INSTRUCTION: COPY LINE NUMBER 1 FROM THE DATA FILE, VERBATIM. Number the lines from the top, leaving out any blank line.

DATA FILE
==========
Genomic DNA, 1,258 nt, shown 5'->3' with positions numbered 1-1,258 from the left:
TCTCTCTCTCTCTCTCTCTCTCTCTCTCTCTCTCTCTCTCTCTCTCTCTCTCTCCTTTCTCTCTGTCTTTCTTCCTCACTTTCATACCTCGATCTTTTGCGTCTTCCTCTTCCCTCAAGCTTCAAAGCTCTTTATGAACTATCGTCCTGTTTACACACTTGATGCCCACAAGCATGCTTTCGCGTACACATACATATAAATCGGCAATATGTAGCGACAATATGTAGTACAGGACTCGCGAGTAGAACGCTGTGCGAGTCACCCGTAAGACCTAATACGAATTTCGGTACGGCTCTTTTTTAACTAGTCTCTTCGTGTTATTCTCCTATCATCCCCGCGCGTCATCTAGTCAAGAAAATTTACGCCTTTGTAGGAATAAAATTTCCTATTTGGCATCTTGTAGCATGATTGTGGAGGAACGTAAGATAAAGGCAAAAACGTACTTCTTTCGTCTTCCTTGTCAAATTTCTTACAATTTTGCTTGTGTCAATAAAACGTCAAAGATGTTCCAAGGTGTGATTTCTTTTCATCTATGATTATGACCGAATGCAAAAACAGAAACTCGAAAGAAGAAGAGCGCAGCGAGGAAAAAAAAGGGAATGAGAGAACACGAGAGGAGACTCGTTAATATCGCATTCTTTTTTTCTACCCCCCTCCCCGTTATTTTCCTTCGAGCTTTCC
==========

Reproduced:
Genomic DNA, 1,258 nt, shown 5'->3' with positions numbered 1-1,258 from the left: